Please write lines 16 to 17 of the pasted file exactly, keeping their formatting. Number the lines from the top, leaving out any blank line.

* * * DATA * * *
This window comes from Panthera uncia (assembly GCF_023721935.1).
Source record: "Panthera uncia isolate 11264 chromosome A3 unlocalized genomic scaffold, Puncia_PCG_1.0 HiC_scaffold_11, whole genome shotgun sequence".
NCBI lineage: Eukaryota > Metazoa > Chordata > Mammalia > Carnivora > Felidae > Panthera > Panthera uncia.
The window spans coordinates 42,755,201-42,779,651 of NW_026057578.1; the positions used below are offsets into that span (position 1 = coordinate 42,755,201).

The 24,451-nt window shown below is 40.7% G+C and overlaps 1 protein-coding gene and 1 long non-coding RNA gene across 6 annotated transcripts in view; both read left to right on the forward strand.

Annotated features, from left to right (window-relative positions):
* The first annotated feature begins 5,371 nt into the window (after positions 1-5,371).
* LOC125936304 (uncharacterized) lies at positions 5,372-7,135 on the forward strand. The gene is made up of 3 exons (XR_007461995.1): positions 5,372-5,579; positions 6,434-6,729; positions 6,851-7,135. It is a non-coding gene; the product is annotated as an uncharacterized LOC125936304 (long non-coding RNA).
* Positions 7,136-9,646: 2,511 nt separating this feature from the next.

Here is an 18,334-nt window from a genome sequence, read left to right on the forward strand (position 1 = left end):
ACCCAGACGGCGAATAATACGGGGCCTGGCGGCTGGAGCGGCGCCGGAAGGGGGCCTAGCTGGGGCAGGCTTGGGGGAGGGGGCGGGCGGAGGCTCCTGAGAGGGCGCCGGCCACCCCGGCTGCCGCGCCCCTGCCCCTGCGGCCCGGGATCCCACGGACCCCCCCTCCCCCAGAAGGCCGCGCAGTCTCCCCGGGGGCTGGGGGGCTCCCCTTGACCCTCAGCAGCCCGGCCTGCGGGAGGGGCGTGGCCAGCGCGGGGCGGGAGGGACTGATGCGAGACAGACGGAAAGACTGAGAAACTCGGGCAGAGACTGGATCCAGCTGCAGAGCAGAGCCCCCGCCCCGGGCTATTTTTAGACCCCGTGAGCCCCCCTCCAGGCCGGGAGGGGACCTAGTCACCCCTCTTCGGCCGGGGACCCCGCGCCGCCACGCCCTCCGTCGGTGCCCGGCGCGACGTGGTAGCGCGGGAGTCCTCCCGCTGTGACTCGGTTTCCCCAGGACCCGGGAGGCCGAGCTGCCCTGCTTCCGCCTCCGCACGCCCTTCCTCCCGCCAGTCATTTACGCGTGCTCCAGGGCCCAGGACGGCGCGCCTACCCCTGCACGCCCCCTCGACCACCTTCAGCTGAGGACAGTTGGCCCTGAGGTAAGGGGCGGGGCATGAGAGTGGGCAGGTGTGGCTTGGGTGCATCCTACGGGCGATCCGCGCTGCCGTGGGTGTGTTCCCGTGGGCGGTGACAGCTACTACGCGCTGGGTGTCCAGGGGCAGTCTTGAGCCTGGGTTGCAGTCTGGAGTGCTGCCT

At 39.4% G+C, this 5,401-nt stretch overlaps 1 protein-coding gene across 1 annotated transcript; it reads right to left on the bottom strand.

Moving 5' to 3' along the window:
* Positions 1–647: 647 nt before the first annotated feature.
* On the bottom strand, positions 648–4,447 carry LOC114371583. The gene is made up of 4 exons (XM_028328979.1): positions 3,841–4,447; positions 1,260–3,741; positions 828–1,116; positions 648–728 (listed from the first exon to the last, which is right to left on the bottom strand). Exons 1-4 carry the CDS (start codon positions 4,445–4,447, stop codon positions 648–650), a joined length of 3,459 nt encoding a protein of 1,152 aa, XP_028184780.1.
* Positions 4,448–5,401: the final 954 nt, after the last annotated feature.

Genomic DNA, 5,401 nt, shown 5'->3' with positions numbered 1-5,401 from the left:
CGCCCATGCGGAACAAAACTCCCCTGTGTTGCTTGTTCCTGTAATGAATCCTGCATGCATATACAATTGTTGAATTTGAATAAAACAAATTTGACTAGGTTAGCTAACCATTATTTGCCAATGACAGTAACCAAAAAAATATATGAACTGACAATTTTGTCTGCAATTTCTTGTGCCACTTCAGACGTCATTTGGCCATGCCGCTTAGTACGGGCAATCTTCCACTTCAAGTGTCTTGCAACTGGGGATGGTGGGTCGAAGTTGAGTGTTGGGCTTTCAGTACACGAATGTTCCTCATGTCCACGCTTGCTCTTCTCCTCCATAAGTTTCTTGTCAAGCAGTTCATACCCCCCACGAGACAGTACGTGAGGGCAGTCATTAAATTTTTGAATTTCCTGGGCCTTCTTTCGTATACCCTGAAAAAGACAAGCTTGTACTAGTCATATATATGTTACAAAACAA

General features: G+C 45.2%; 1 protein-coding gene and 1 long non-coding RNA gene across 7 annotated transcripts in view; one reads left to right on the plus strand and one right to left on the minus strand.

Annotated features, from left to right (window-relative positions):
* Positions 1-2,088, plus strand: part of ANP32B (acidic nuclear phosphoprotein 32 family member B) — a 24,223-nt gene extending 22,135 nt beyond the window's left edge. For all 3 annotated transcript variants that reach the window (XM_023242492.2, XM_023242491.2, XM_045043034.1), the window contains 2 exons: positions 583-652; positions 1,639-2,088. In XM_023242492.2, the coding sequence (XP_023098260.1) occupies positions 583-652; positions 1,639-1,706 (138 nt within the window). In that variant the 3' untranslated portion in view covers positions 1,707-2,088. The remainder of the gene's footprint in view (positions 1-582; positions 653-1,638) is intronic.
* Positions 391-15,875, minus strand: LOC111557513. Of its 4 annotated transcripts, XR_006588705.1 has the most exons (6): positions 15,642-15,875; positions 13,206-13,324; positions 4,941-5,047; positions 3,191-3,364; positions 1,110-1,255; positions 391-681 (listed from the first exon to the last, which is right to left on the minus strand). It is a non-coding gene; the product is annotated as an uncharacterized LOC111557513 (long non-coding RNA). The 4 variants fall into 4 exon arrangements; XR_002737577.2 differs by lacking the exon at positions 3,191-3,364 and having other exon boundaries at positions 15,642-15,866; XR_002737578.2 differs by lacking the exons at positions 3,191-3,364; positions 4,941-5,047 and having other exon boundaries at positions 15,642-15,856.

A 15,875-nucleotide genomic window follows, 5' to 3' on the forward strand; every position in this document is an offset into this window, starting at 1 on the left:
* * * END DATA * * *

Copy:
* Positions 4,448–5,401: the final 954 nt, after the last annotated feature.

Genomic DNA, 5,401 nt, shown 5'->3' with positions numbered 1-5,401 from the left: